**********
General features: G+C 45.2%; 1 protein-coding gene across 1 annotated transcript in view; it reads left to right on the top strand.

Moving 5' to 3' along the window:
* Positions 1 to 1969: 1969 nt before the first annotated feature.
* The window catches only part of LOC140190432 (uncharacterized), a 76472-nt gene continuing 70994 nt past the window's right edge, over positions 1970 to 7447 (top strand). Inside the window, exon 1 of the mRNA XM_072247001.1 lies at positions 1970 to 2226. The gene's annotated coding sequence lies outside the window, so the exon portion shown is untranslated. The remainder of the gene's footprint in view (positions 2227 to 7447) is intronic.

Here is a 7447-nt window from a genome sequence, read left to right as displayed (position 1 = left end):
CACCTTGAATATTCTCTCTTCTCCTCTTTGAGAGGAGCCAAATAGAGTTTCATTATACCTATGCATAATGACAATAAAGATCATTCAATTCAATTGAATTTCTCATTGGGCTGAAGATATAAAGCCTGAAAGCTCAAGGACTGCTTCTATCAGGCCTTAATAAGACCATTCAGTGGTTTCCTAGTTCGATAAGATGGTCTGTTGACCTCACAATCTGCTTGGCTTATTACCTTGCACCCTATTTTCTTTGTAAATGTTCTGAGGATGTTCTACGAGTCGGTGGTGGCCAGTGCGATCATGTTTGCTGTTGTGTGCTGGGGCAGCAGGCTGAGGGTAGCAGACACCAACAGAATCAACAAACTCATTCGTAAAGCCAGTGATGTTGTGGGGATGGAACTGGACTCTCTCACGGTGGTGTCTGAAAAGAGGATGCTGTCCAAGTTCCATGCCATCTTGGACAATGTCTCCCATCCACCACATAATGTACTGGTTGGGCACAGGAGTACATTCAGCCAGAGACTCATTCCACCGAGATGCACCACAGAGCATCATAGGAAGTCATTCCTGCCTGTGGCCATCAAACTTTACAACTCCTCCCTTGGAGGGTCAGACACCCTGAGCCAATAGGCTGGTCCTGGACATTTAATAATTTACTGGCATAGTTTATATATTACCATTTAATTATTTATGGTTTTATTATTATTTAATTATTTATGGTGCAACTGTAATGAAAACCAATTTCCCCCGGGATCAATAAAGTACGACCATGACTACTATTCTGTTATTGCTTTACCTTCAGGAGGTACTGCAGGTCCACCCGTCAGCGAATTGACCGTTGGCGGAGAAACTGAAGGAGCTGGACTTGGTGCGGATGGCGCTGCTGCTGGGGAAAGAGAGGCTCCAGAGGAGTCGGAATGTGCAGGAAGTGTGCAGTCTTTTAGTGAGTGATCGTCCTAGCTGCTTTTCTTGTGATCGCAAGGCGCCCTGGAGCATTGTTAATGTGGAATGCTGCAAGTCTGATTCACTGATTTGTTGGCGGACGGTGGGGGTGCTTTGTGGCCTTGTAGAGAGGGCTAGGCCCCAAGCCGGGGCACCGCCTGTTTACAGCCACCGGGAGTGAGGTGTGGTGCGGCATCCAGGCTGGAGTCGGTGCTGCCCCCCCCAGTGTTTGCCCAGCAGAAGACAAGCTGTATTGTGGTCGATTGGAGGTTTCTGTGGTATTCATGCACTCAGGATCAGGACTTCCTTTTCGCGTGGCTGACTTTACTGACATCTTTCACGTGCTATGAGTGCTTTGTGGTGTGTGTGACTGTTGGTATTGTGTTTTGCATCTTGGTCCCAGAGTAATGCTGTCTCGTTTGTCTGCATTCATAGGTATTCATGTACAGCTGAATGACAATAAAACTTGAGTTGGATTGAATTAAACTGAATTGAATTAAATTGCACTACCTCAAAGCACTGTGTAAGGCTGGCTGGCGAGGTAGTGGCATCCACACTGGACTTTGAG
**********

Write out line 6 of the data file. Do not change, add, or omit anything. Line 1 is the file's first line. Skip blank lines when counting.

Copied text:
CACCTTGAATATTCTCTCTTCTCCTCTTTGAGAGGAGCCAAATAGAGTTTCATTATACCTATGCATAATGACAATAAAGATCATTCAATTCAATTGAATTTCTCATTGGGCTGAAGATATAAAGCCTGAAAGCTCAAGGACTGCTTCTATCAGGCCTTAATAAGACCATTCAGTGGTTTCCTAGTTCGATAAGATGGTCTGTTGACCTCACAATCTGCTTGGCTTATTACCTTGCACCCTATTTTCTTTGTAAATGTTCTGAGGATGTTCTACGAGTCGGTGGTGGCCAGTGCGATCATGTTTGCTGTTGTGTGCTGGGGCAGCAGGCTGAGGGTAGCAGACACCAACAGAATCAACAAACTCATTCGTAAAGCCAGTGATGTTGTGGGGATGGAACTGGACTCTCTCACGGTGGTGTCTGAAAAGAGGATGCTGTCCAAGTTCCATGCCATCTTGGACAATGTCTCCCATCCACCACATAATGTACTGGTTGGGCACAGGAGTACATTCAGCCAGAGACTCATTCCACCGAGATGCACCACAGAGCATCATAGGAAGTCATTCCTGCCTGTGGCCATCAAACTTTACAACTCCTCCCTTGGAGGGTCAGACACCCTGAGCCAATAGGCTGGTCCTGGACATTTAATAATTTACTGGCATAGTTTATATATTACCATTTAATTATTTATGGTTTTATTATTATTTAATTATTTATGGTGCAACTGTAATGAAAACCAATTTCCCCCGGGATCAATAAAGTACGACCATGACTACTATTCTGTTATTGCTTTACCTTCAGGAGGTACTGCAGGTCCACCCGTCAGCGAATTGACCGTTGGCGGAGAAACTGAAGGAGCTGGACTTGGTGCGGATGGCGCTGCTGCTGGGGAAAGAGAGGCTCCAGAGGAGTCGGAATGTGCAGGAAGTGTGCAGTCTTTTAGTGAGTGATCGTCCTAGCTGCTTTTCTTGTGATCGCAAGGCGCCCTGGAGCATTGTTAATGTGGAATGCTGCAAGTCTGATTCACTGATTTGTTGGCGGACGGTGGGGGTGCTTTGTGGCCTTGTAGAGAGGGCTAGGCCCCAAGCCGGGGCACCGCCTGTTTACAGCCACCGGGAGTGAGGTGTGGTGCGGCATCCAGGCTGGAGTCGGTGCTGCCCCCCCCAGTGTTTGCCCAGCAGAAGACAAGCTGTATTGTGGTCGATTGGAGGTTTCTGTGGTATTCATGCACTCAGGATCAGGACTTCCTTTTCGCGTGGCTGACTTTACTGACATCTTTCACGTGCTATGAGTGCTTTGTGGTGTGTGTGACTGTTGGTATTGTGTTTTGCATCTTGGTCCCAGAGTAATGCTGTCTCGTTTGTCTGCATTCATAGGTATTCATGTACAGCTGAATGACAATAAAACTTGAGTTGGATTGAATTAAACTGAATTGAATTAAATTGCACTACCTCAAAGCACTGTGTAAGGCTGGCTGGCGAGGTAGTGGCATCCACACTGGACTTTGAG